The Fordham Urban Law Journal hosted its 2017 Cooper-Walsh Colloquium, “Taking a Bite out of the Big Apple: A Conversation About Urban Food Policy,” on Oct. 20. The colloquium, which addressed the American public health crisis surrounding diet-related diseases, featured panels on food policy analysis and developments in urban communities.
The morning panel “Foraging Food Justice through Cooperatives in New York City” addressed the unequal access to healthy food among New Yorkers. Surbhi Sarang, fellow at the Environmental Defense Fund, and Natalie Bump Vena, assistant professor of urban studies at Queens College (CUNY), suggested that the formation of co-ops could help members of vulnerable communities achieve food-based justice.
“As cities design policies to achieve food justice, they should consider solutions that address the root issues,” said Sarang.
According to Sarang and Vena, probable benefits of establishing co-ops include cheaper food prices, higher job compensation, increased job quality, and economic reinvestment in local communities. Potential challenges include the acquisition of affordable spaces, limited time and energy for overworked lower-income families, and the threat of gentrification if the co-ops do form.
The panel’s respondent was Jonathan Brown, director of the Food and Beverage Law Clinic and adjunct professor of law at Pace University. Brown discussed other alternatives besides co-ops that could promote nutritional justice among low-income families, including nonprofit food businesses.
The next panel, “Want to Increase Food Access? Ban It from Your Vocabulary,” proposed a different solution to unequal food access. Nathan Rosenberg, a lawyer and researcher in Iowa City, argued that justice will arise simply by giving money to impoverished individuals.
“The issue, we now know, is not proximity but poverty,” said Rosenberg.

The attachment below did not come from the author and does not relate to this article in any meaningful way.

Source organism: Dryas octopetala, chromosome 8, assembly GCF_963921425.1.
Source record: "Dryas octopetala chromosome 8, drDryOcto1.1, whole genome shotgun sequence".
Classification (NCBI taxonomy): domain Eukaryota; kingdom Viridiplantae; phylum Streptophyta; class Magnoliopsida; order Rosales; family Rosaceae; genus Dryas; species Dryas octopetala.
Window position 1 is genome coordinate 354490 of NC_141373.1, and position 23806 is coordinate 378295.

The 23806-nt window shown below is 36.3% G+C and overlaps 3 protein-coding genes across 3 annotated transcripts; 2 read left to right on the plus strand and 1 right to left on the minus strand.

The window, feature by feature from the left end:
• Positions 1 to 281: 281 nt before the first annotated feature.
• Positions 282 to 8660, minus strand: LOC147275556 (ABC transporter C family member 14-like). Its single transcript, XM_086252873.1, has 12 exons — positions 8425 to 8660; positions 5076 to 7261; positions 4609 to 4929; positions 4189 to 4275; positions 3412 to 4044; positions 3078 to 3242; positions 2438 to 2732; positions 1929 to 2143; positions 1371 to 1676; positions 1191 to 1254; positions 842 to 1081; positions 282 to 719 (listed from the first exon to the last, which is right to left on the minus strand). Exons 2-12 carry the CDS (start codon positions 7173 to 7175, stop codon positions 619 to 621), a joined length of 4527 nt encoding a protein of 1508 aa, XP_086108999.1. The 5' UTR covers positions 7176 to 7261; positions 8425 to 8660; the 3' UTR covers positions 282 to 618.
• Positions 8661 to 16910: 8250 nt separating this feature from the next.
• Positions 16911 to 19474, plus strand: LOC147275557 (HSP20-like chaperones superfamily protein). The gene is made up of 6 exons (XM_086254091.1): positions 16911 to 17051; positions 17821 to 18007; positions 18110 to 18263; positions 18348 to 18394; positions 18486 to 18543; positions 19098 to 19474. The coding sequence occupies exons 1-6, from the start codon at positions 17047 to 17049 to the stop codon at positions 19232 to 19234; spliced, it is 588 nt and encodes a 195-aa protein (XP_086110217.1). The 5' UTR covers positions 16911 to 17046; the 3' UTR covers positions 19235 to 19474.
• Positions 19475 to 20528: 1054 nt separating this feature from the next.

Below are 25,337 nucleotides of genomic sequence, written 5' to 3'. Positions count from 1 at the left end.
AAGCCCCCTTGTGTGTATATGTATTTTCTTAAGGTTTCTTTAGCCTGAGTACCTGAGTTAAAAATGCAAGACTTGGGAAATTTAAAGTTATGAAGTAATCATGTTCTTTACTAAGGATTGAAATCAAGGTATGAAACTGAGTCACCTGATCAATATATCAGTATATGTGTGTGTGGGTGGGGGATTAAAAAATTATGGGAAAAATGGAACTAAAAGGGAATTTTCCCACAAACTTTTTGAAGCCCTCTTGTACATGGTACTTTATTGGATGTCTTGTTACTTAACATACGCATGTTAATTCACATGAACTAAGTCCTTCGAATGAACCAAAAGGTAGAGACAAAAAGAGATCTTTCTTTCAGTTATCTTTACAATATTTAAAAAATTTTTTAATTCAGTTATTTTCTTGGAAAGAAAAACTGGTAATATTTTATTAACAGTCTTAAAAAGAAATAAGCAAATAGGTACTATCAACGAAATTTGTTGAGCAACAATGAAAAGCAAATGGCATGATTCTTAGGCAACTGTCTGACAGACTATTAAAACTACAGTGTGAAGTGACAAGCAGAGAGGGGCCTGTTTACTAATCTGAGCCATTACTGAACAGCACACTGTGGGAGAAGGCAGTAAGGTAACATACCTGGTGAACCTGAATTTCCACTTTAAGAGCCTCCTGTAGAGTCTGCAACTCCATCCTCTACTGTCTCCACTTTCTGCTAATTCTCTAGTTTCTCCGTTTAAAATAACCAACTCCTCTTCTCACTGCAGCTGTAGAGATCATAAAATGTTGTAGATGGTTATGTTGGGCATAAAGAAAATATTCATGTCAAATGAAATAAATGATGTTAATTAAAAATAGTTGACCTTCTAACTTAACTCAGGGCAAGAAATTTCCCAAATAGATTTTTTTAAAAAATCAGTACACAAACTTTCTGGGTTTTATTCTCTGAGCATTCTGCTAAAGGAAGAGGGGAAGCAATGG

Citing research that reveals how increasing food retail in “food deserts” does not much increase the consumption of healthy food, Rosenberg showed how people rank money, by far, as the largest factor preventing their purchase of desired food. He discussed how programs like SNAP have been proven to increase the health and success of children who receive it.
The panel’s respondent was Nevin Cohen, associate professor at CUNY Graduate School of Public Health and Health Policy and CUNY Urban Food Policy Institute. Cohen claimed that policy makers should not discard discussions of food access but should discuss it in light of critical race theory. He asserted that people need to make alternatives to conventional grocery stores seem desirable.
An afternoon panel, “Food Law Gone Wild: The Law of Foraging,” addressed a particularly unconventional means of acquiring food. Baylen Linnekin, adjunct professor at George Mason University Antonin Scalia Law School, proposed that the American government should allow all foraging unless problems arise.
For centuries, the American government has imposed strict anti-foraging laws. Linnekin explained how such laws, as in the case of colonists’ conflicts with Native Americans, formed because of racial and class biases. Today, strict laws continue to reign, and they could (and did) result in fines for picking and eating dandelions. Given the benefits of foraging (free, healthy, environmentally friendly), Linnekin recommended that regulations against the activity should be reduced.
The panel’s respondent was Joshua Galperin, research scholar, lecturer in law, and Environmental Protection Clinic director at Yale Law School. He agreed with Linnekin’s proposal but argued for maintaining some regulations according to science-based standards and citizen enforcement provisions.
“In fact, foraging does have ecological consequences,” Galperin said.